CANCELADO — Art/archaeology: beyond an archaeology of art and interpretations of the past
CANCELADO 9, 10 MARÇO > 18H00
CONSIDERANDO A EVOLUÇÃO DE PROPAGAÇÃO DO VÍRUS COVID 19 INFORMAMOS QUE A CONFERÊNCIA E O WORKSHOP FORAM CANCELADOS.
Lecture and workshop by Doug Bailey
How do we move beyond practicing an archaeology of art that normally sees artefacts as art objects for us to examine and interpret? Is there any fresh territory available for us to work in beyond the well-worn paths taken either by contemporary artists (such as Mark Dion) who play with archaeological materials to make their museum and gallery installations or by archaeologists who look to modern artists (such as Anthony Gormley) for new ways to explain behavior and patterns in the past?
In this lecture Professor Bailey suggests that one way forward is to explore the potentials of an art/archaeology. The proposal is that we should move beyond traditional efforts to explain or interpret the past, and that we do this in a creative way that has impact on contemporary societies. To make such a move is to break with long-standing traditions of archaeological practice and thinking. An art/archaeology follows three steps: disarticulation (i.e., to break an object from its historical context); repurposing (i.e., to use that object as a raw material to make new creative work); and disruption (i.e., to fashion that new creative work in such a way that it has impact in contemporary social and political debate).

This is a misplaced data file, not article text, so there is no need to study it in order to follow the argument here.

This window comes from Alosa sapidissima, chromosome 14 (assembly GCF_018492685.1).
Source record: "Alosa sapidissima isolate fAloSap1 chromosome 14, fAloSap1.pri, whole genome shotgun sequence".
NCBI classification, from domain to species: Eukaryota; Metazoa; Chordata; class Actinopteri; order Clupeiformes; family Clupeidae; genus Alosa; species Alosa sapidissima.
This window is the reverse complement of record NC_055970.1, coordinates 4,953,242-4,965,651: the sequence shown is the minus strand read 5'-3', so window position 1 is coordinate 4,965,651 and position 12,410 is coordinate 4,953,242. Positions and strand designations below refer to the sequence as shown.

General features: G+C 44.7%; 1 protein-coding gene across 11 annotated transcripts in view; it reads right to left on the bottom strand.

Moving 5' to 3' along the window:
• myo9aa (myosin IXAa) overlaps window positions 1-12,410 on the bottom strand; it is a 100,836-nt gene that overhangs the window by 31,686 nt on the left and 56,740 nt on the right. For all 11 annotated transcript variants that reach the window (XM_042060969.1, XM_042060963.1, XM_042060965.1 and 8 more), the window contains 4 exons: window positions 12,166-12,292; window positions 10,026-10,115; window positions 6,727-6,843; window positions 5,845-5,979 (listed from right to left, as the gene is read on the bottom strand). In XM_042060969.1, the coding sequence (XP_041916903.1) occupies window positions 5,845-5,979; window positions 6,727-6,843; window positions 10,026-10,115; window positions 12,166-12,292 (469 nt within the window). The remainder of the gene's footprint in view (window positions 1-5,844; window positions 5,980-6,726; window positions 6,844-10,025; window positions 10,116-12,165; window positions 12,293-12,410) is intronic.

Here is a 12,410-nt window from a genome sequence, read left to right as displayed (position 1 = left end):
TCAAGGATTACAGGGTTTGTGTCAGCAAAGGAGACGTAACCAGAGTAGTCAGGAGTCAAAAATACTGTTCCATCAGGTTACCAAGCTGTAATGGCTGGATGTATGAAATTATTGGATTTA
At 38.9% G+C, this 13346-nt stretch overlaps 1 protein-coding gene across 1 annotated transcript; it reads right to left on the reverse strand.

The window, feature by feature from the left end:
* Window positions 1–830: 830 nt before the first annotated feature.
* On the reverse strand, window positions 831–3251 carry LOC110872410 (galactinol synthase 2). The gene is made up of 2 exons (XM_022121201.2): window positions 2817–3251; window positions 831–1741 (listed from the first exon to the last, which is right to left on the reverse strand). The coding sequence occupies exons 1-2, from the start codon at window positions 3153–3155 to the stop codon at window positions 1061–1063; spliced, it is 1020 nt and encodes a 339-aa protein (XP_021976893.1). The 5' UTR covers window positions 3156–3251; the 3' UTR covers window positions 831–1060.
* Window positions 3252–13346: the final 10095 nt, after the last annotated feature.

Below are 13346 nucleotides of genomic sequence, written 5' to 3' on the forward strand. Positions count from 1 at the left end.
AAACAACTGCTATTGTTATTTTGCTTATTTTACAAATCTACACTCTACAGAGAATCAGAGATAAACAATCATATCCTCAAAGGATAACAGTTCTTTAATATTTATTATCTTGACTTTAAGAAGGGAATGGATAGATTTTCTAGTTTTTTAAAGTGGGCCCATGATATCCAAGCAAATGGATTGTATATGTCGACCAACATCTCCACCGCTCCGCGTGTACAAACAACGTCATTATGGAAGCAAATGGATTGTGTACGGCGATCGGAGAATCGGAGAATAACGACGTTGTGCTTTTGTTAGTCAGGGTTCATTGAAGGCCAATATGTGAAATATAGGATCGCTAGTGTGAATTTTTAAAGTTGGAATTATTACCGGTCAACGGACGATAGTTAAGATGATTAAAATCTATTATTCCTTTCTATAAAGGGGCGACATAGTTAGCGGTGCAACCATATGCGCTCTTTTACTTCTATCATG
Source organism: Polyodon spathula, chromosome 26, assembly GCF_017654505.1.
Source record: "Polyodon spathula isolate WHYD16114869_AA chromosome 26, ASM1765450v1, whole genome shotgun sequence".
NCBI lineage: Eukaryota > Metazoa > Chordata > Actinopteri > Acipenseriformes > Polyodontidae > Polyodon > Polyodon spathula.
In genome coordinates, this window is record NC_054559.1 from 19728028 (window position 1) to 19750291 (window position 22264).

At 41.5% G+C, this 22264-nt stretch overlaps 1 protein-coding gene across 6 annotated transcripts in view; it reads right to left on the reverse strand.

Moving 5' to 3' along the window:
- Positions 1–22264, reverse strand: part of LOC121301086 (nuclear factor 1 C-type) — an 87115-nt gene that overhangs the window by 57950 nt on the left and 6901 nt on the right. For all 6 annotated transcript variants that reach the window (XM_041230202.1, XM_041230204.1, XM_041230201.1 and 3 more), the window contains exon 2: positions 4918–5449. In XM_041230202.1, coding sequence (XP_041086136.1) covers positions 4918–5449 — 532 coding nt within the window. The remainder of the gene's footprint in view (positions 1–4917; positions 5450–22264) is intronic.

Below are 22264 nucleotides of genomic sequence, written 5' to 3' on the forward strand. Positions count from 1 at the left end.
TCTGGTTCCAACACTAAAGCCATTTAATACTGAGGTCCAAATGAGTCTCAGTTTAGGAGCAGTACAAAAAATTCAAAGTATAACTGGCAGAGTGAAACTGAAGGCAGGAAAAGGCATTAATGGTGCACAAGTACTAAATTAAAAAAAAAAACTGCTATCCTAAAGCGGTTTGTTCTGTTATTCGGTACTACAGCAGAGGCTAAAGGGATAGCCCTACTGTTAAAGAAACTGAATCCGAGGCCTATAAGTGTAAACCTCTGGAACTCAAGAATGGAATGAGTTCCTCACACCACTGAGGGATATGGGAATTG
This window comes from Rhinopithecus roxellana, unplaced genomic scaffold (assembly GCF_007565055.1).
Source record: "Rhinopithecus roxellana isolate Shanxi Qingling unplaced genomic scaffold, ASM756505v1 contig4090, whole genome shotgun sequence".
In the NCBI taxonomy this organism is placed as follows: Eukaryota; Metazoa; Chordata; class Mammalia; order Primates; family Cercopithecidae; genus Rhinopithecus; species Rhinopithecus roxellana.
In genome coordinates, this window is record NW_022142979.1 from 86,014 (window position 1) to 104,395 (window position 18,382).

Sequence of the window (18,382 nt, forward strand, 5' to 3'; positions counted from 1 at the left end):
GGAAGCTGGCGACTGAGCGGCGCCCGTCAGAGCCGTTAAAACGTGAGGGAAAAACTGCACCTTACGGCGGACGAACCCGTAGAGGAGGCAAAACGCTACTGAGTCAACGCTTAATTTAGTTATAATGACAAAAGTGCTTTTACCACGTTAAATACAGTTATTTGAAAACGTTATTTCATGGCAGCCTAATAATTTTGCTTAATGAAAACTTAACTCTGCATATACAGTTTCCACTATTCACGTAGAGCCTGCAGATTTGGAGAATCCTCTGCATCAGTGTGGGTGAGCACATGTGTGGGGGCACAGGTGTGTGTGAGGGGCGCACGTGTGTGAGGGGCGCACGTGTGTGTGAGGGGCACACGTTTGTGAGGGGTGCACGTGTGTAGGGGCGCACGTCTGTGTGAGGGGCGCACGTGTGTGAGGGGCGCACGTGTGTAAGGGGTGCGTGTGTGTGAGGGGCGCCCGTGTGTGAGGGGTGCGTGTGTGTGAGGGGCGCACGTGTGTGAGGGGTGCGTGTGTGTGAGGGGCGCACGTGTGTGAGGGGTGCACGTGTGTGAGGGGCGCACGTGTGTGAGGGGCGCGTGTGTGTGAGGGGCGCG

Bailey’s argument is not that standard ways to study the past and explain patterns and causes of human behavior are invalid or unnecessary; on the contrary, they are of tremendous value and importance to our knowing the world that we live in, where we have come from, and where we are heading. Rather, the suggestion is that there is an additional (alternative) method of treating the remains of the past, and that this alternative moves our work into other realms of activity and consequence. The result (an art/archaeology) is neither art nor archaeology, but an invitation to explore uncharted territories beyond the boundaries of both of those disciplines. Art/archaeology: infused with the past, released from the limitations of meaning and interpretation, with affect in the present.
In this workshop, Professor Bailey will lead a discussion with attendees about the aims and impact of the art/archaeology. Art/archaeology provokes new relationships between the study of the past and the creation of artistic output; it does so through three actions: disarticulation, repurposing, and disruption. Disarticulation breaks an artefact from its past and its status and context as prehistoric, ancient, or historic object. Once disarticulated, an object is repurposed as raw material; it becomes matter with which a new creator (artist, archaeologist, other) makes new work. That creative output is designed and executed to engage a social or political challenge or debate for a local contemporary community (e.g., homelessness, immigration, economic inequality). Finally, art/archaeology aims to disrupt your and my thinking in order to stimulate argument, action, and reactions to today’s significant social challenges.